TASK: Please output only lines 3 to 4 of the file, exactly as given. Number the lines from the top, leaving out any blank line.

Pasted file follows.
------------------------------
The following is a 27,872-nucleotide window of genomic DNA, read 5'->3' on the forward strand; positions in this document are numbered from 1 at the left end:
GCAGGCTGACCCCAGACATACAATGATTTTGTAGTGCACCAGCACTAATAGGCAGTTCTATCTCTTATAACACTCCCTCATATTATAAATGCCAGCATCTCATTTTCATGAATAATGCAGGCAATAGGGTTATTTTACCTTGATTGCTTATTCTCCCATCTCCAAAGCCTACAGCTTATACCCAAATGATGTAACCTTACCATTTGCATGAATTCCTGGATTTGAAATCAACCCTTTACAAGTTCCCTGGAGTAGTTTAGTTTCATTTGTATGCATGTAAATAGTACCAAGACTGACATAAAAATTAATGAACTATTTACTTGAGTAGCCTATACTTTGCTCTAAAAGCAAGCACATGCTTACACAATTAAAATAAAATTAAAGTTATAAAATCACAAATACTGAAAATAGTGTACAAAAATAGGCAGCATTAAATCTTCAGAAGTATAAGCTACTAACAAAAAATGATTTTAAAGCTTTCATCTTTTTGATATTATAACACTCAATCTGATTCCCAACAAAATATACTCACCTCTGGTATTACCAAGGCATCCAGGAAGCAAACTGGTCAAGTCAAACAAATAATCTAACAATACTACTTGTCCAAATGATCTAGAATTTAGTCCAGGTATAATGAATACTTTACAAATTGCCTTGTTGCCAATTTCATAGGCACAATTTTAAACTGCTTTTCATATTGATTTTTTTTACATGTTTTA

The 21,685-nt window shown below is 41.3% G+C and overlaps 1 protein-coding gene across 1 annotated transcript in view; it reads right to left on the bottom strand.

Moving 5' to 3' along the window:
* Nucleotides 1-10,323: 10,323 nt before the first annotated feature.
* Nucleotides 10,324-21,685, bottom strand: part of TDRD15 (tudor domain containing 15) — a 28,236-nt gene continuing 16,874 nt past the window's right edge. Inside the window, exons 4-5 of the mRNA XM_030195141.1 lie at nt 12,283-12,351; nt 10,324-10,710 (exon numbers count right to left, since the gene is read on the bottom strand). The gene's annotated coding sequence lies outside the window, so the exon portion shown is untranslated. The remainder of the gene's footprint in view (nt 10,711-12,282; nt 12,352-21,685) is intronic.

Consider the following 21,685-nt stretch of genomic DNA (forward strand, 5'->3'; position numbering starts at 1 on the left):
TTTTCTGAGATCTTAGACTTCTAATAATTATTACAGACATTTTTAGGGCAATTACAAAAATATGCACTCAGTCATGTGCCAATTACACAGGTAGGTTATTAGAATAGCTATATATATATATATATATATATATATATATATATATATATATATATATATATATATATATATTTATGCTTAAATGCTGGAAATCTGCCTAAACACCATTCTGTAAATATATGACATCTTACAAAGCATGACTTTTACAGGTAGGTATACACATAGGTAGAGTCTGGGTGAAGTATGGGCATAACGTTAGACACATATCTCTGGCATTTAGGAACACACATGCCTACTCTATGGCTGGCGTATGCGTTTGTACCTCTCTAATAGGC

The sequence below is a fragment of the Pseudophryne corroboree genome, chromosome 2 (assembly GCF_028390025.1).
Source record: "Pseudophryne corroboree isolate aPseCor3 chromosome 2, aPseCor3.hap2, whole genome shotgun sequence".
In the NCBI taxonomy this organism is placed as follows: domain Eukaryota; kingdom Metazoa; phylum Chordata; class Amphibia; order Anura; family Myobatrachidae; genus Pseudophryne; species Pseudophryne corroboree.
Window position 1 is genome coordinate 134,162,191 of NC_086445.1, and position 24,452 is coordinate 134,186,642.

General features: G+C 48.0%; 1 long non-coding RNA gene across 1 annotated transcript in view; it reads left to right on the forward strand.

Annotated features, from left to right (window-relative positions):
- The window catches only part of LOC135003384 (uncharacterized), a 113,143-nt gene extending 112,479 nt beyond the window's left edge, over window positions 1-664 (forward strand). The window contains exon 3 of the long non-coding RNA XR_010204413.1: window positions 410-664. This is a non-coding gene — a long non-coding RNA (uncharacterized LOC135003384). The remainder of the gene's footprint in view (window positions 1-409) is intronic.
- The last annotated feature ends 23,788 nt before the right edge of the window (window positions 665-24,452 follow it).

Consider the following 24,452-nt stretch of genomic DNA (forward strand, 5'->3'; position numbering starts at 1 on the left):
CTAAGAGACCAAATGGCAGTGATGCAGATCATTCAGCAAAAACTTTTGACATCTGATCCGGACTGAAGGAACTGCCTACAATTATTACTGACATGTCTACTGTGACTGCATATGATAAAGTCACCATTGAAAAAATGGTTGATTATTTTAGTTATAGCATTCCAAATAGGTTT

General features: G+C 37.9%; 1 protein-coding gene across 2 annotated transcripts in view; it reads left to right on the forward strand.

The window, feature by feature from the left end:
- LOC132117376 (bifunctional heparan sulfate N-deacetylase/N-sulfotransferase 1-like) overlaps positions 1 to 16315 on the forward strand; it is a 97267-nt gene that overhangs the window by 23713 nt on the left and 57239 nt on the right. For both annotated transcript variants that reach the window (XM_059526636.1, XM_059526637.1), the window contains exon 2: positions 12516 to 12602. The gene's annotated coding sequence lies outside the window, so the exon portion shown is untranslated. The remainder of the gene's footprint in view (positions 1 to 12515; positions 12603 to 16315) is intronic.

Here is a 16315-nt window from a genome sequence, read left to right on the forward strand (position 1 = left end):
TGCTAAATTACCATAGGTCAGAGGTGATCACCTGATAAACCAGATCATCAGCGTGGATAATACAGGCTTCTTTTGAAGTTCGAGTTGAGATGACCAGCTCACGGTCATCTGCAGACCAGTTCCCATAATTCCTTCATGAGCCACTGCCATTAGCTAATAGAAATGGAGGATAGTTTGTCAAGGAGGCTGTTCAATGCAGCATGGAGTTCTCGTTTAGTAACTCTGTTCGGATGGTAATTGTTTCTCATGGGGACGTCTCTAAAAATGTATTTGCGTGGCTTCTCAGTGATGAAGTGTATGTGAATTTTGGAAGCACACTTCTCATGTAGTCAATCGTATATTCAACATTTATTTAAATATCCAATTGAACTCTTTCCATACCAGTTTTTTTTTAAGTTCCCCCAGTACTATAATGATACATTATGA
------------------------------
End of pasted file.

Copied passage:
The 21,685-nt window shown below is 41.3% G+C and overlaps 1 protein-coding gene across 1 annotated transcript in view; it reads right to left on the bottom strand.

Moving 5' to 3' along the window: